Like everyone else, I thought “Hamilton’’ was wonderful when I saw it two weeks ago in San Francisco. In the row where I sat, people sang along. When the big show-stoppers came — “The Room Where It Happens,’’ or “Helpless,’’ you could feel the excitement and pace.
Without knowing in advance, I was given a columnist’s gift that Thursday night — the local angle. The actor who played Hamilton was Ryan Vasquez, a San Jose native, graduate of Bellarmine College Prep and alumnus of the much-vaunted Children’s Musical Theater San Jose.
Vasquez was very good in the lead: He’s a better singer than Lin-Manuel Miranda, though maybe not with the same hip-hop street presence. Above all, he is versatile: The young actor has also played Burr and Washington.
I couldn’t reach Vasquez for an interview — the show has already moved on to Los Angeles — but in an extensive playbill interview, the Bellarmine graduate said he could not recommend his high school enough as a breeding ground for those “who understand compassion and recognize the need to see the world through others’ eyes.’’ And he gracefully thanked CMT for early lessons. (His first show, at age 8, was “Schoolhouse Rock Live.”
As a dad whose kids have been at both places, I had to stand up and silently applaud. My younger son graduated from Bellarmine a year ahead of Vasquez. And both my girls have had roles in Children’s Musical Theater productions.
I was struck by something else, too. The playbill interview, usually the stuff of fluff and canned anecdotes, offered an extraordinary piece of candid insight. The interviewer asked Vasquez, “If you could send a message back in time, what advice would you give yourself?”
“Theater is cool,’’ said Vasquez, who dates Solea Pfieffer of the Hamilton national touring cast (Eliza). “Never stop working hard at it, even if you think you have something in the bag. Listen to people, and always think of what they’re going through before you respond. Above all, I would just say to stop caring what people think.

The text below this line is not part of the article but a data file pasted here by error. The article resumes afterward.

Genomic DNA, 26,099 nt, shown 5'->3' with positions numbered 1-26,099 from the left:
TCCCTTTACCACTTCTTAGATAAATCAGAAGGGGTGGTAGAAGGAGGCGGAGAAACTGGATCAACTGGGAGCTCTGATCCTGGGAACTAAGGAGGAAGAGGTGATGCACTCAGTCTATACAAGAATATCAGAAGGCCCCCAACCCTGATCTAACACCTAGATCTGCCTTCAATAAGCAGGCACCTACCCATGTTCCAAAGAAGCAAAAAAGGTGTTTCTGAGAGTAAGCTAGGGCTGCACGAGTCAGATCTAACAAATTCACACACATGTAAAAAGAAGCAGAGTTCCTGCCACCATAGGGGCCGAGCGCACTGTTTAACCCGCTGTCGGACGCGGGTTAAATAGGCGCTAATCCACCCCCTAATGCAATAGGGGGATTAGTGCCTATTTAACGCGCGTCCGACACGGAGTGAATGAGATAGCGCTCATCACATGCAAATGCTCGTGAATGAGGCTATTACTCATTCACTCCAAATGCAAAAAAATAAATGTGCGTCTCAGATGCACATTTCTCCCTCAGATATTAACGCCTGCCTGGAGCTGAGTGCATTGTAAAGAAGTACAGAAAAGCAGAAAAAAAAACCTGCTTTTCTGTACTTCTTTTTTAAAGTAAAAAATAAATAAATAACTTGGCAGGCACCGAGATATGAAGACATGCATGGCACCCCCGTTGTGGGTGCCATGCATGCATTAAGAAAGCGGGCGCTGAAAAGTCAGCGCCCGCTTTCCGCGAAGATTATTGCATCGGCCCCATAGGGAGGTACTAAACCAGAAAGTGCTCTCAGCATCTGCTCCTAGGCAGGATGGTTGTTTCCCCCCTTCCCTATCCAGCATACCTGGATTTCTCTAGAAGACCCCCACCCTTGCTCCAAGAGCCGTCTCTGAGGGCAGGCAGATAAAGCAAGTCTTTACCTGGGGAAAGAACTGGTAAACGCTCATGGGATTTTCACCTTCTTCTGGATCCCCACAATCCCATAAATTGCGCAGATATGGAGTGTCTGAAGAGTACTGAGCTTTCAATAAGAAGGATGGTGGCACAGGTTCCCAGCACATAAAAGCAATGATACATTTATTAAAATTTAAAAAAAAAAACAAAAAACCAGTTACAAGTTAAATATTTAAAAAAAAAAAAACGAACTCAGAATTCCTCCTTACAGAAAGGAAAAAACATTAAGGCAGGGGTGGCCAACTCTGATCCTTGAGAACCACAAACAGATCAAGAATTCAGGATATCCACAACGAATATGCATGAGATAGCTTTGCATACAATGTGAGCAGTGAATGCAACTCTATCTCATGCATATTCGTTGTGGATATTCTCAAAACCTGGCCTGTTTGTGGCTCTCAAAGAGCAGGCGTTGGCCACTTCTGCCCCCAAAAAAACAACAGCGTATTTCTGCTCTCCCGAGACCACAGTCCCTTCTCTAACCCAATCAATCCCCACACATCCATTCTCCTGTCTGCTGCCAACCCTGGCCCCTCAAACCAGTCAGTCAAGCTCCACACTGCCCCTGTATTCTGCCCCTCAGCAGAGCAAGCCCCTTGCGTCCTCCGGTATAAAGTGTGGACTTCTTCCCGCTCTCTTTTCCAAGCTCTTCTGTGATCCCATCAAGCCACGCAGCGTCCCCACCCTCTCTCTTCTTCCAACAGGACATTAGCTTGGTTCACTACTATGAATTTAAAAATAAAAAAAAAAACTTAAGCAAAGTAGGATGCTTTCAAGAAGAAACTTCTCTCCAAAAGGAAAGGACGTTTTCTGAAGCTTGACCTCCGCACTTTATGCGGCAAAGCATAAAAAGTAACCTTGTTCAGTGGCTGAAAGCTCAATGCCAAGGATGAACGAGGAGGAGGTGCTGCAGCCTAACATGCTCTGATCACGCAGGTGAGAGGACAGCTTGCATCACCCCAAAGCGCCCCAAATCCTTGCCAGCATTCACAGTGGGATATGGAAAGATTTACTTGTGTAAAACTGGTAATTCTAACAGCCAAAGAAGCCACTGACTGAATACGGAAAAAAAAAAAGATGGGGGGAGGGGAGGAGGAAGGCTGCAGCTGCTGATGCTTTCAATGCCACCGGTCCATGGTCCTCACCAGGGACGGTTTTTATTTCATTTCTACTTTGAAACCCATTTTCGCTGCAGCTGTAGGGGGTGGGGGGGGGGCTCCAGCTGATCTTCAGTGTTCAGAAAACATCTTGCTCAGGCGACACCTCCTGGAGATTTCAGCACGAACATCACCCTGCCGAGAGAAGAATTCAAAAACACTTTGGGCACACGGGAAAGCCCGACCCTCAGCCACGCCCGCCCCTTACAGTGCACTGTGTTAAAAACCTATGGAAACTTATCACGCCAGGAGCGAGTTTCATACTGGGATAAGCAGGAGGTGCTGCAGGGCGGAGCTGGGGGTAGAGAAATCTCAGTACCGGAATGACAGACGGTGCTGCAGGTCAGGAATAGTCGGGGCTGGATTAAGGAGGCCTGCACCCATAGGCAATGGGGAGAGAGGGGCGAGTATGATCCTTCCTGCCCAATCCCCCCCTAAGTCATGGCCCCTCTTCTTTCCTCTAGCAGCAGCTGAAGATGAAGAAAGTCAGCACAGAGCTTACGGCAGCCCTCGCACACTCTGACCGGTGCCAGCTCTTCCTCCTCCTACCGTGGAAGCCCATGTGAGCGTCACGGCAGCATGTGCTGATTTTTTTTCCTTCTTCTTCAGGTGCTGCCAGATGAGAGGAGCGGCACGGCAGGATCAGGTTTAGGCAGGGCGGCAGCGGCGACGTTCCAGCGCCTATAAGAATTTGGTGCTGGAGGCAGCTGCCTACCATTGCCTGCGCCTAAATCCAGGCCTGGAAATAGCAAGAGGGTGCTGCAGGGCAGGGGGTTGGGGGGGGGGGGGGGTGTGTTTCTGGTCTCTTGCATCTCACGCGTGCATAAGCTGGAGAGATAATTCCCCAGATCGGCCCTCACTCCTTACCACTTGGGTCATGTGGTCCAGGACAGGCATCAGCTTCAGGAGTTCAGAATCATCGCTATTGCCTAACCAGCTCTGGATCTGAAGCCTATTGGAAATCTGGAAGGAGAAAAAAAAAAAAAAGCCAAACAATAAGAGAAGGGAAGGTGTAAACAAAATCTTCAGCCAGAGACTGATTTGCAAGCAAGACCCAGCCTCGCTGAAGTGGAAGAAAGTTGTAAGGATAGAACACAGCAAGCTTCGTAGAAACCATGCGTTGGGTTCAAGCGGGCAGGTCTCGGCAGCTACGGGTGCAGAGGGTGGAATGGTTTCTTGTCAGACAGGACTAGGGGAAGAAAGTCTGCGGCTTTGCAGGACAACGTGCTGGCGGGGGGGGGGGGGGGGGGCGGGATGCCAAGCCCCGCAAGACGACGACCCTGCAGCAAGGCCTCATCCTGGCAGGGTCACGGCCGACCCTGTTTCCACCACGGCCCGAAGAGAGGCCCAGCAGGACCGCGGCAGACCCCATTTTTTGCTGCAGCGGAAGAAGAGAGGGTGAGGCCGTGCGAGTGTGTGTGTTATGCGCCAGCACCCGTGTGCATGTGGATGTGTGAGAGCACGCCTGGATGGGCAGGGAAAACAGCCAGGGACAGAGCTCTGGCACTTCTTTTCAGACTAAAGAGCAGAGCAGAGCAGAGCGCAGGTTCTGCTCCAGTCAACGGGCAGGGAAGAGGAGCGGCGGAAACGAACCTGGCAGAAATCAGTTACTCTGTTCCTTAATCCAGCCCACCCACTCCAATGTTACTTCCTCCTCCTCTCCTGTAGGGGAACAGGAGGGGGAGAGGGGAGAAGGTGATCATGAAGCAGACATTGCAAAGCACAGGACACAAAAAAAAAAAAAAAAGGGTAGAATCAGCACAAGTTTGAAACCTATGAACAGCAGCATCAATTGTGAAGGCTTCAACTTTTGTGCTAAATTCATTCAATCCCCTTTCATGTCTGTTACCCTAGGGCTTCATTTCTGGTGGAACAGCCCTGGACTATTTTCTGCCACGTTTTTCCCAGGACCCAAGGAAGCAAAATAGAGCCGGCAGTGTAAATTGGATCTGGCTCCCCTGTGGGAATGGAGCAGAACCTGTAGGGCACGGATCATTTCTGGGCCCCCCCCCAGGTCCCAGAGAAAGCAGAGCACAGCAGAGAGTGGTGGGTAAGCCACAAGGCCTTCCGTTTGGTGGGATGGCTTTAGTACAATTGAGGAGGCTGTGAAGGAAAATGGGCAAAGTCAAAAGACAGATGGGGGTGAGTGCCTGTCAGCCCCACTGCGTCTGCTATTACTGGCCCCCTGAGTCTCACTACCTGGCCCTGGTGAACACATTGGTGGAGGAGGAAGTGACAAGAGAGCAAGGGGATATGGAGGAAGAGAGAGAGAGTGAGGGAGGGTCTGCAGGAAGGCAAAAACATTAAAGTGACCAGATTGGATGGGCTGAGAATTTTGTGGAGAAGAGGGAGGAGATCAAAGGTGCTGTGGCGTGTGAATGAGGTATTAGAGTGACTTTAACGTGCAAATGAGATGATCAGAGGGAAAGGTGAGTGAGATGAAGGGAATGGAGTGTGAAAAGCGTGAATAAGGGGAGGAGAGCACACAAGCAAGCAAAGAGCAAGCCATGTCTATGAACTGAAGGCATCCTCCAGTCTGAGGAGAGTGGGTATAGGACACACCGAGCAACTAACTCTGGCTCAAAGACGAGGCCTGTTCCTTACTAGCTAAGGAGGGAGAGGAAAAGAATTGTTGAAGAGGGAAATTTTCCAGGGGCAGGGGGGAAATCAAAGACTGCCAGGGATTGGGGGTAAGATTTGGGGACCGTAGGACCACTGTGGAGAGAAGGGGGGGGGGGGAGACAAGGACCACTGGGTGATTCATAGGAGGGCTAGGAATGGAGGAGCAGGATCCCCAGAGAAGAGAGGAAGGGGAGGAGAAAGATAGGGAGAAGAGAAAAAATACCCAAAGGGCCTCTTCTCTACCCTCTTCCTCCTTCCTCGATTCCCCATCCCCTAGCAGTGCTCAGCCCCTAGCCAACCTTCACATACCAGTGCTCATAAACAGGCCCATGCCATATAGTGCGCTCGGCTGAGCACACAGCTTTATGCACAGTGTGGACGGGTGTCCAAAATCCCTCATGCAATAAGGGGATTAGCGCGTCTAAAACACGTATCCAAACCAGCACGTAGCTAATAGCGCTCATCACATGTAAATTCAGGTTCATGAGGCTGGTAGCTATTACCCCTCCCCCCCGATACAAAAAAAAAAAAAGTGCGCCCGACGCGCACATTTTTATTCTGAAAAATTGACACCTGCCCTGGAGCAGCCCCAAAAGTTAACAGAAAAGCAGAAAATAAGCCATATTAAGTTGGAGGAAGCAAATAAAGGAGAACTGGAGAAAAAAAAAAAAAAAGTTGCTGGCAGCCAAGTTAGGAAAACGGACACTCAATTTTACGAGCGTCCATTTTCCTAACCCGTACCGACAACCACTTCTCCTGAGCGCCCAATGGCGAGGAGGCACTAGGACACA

“”Every time you’re insecure about the way (others) might be looking at you, they’re looking at themselves in the mirror and wondering what people are thinking about them in that exact moment. Just don’t worry — it’s not that deep.’’
That’s remarkably mature advice coming from a man in his mid-20s. (Vasquez graduated from Bellarmine in 2010 and from the University of Michigan theater program in 2014). It takes many of us a lifetime to reach that insight.
It’s not that Vasquez is saying to ignore advice. And clearly the charming young San Jose native has followed his own counsel about working hard.
“Ryan has earned everything he’s achieved through hard work, natural talent he’s honed, and going for it without question,” says Michael Mulcahy, a businessman and former executive director of CMT.
On the basic question of how we judge ourselves, however, Vasquez’s comment reinforces a critical truth. What matters is not what others think of us, but we what think of ourselves.
That’s a hard thing to remember in the era of clicks, likes and dislikes, and the unforgiving verdict of social media. It’s particularly hard for an actor who has to live with a barrage of conflicting suggestions from fans and critics.
I’ve been taking a course this summer on 19th-century Paris and the impressionists at the Institute for the Study of Western Civilization in Cupertino.
I can tell you this: The greatest of them were willing to defy public judgment to push the boundaries of art. As Ryan Vasquez says, criticism just isn’t that deep.
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